The festival of Eid al-Fitr brings the holy month of Ramadan to the end, and marks one of the highlights of the Islamic calendar for the 1.6 billion people across the world who observe it.
Like the start of Ramadan, the date of Eid is traditionally dependent on the sighting of the moon, meaning it cannot be predicted precisely.
As Muslims in coronavirus lockdown across the globe prepare for an Eid al-Fitr like no other, here’s how the moon sighting works and when the celebration is predicted to fall.
Eid al-Fitr 2020 moon sighting explained
Traditionally, Ramadan begins with the sighting of the crescent moon, which generally appears one night after the new moon, meaning the start date cannot be precisely predicted.
Eid al-Fitr works in exactly the same way, with the sighting of the new crescent moon which brings the end of Ramadanand the onset of the month of Shawwal, the tenth of the Islamic Hijri calendar.
There is some debate as to whether the idea of a moon sighting should refer to you physically witnessing the moon in your region, which could be hampered by factors such as weather conditions, or whether to defer to sightings in Saudi Arabia or other regions.
If it is spotted successfully, then Eid al-Fitr will follow on Saturday 23 May – if not, then it will be celebrated a day later.
In Saudi Arabia, Eid will be the occasion for a four-day holiday for private sector employees, which the government predicts will last from Saturday 23 May – Tuesday 26 May. Again, this is contingent on the moon sighting taking place on Friday evening.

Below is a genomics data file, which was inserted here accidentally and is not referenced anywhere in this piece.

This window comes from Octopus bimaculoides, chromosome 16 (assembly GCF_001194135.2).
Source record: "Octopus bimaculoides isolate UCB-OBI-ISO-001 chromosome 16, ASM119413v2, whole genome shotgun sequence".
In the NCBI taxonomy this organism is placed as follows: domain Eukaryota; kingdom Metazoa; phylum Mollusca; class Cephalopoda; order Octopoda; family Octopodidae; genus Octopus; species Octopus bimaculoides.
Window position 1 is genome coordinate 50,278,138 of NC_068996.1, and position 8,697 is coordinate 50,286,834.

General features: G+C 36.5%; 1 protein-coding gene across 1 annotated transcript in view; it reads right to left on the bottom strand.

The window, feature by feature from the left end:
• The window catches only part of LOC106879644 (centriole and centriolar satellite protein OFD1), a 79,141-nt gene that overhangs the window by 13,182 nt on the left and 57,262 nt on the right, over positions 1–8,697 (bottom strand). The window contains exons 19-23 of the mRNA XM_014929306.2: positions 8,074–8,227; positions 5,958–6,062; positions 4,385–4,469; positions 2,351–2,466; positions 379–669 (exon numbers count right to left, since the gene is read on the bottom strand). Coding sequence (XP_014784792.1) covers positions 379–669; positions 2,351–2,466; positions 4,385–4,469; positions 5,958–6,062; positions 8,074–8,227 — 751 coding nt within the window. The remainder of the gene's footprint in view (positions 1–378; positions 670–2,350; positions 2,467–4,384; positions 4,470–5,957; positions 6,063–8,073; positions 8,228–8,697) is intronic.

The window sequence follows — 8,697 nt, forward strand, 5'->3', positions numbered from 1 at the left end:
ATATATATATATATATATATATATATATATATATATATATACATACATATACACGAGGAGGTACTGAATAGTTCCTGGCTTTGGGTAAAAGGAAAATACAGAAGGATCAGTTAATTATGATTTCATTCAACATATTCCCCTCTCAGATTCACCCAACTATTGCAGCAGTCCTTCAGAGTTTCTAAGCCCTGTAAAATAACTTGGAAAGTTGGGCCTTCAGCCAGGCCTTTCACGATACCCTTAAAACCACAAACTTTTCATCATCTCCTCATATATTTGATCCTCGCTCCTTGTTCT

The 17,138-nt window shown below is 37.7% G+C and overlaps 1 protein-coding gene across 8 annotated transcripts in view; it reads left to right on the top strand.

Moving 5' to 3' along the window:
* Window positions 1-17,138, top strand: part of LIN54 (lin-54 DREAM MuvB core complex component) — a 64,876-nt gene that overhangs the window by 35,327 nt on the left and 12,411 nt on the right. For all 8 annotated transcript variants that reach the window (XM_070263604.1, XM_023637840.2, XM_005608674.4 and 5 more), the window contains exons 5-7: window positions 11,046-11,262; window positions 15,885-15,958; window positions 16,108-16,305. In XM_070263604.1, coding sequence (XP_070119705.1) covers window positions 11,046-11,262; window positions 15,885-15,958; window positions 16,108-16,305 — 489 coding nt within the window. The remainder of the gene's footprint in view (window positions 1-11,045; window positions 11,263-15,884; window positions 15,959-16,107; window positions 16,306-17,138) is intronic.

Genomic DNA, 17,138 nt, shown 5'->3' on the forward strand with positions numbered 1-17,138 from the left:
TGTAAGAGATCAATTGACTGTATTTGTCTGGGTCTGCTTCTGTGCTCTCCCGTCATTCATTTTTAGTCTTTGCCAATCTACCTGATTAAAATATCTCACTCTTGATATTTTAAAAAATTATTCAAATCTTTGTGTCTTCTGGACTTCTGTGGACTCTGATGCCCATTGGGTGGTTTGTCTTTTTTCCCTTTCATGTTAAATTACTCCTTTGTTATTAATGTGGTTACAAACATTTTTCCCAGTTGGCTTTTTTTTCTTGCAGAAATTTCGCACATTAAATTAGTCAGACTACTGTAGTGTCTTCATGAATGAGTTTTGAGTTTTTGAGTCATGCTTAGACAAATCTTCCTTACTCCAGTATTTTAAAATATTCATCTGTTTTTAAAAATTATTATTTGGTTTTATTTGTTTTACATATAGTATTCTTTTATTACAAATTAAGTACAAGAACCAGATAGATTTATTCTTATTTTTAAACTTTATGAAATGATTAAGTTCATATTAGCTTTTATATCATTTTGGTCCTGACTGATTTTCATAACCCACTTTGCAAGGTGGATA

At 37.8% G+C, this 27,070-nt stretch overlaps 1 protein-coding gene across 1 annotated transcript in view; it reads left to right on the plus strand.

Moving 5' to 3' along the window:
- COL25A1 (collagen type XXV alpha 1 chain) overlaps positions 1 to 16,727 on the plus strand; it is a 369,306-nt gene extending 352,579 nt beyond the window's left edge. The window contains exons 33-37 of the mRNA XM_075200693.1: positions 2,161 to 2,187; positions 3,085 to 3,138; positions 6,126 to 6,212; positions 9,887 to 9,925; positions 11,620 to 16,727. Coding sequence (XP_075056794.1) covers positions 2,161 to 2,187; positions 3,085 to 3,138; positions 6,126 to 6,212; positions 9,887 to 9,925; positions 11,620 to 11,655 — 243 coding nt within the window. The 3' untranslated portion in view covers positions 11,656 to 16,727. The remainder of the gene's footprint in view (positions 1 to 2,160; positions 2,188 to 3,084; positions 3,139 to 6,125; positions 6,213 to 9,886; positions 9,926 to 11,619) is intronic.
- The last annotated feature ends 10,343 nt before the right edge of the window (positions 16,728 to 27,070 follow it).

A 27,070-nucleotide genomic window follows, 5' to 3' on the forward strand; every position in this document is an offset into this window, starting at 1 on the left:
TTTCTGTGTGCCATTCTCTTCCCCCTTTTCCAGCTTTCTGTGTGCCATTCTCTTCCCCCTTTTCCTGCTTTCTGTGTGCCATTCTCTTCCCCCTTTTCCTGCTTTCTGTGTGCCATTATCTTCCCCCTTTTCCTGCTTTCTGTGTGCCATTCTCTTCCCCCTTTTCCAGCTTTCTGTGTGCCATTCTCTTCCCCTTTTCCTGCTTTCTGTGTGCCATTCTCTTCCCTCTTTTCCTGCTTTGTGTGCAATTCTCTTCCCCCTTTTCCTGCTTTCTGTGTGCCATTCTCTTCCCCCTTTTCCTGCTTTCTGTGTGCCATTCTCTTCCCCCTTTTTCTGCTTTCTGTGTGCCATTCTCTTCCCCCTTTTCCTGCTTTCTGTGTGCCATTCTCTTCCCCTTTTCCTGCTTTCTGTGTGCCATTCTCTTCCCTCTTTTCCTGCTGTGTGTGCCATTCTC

Some people argue that technological advancements in astronomy mean that the rising of the new moon can be calculated with unprecedented accuracy, meaning that a standardised start date can be used for all Muslims around the world, rather than having variations.
Because the festival of Ramadan is based on the lunar calendar, the month’s position in the more widely used Gregorian calendar varies.
As the charity Muslim Aid explained before Ramadan began: “The Islamic calendar is based on the lunar cycle, and as a result of this, the Holy month of Ramadan rotates by approximately 10 days each year.
“This year’s Ramadan start date is expected to fall on Thursday 23 April 2020, subject to the sighting of the moon, and is expected to conclude on Saturday 23rd May 2020.”
What is Eid al-Fitr?
Eid al-Fitr is celebrated on the first day ofthe month of Shawwal, which follows Ramadan as the 10th month of the lunar-based Islamic calendar.
Its name comes from an Arabic term which translates as the “feast of breaking the fast” and, although not a public holiday in the UK, it is for many Muslim countries.
In normal years, it is traditional for Muslims to gather together in a park to celebrate breaking their fast together, with large-scale events and festival food (particularly sweet treats), prayer and stalls.
However, due to the coronavirus lockdown restrictions in place around the world, the communal aspect of Eid will not be possible for most people this year, with worshippers encouraged to observe the occasion from home.
The aim of the celebration is to promote peace and bring yourself back to the normal course of life after the long month of self-restraint and religious devotion of Ramadan.
However, after Eid some Muslims decide to fast for the six days that follow. This stems from the Islamic belief that a good deed in Islam is rewarded 10 times, thus fasting for 30 days during Ramadan and six days during Shawwal creates a year’s worth of goodwill.
With input from agencies.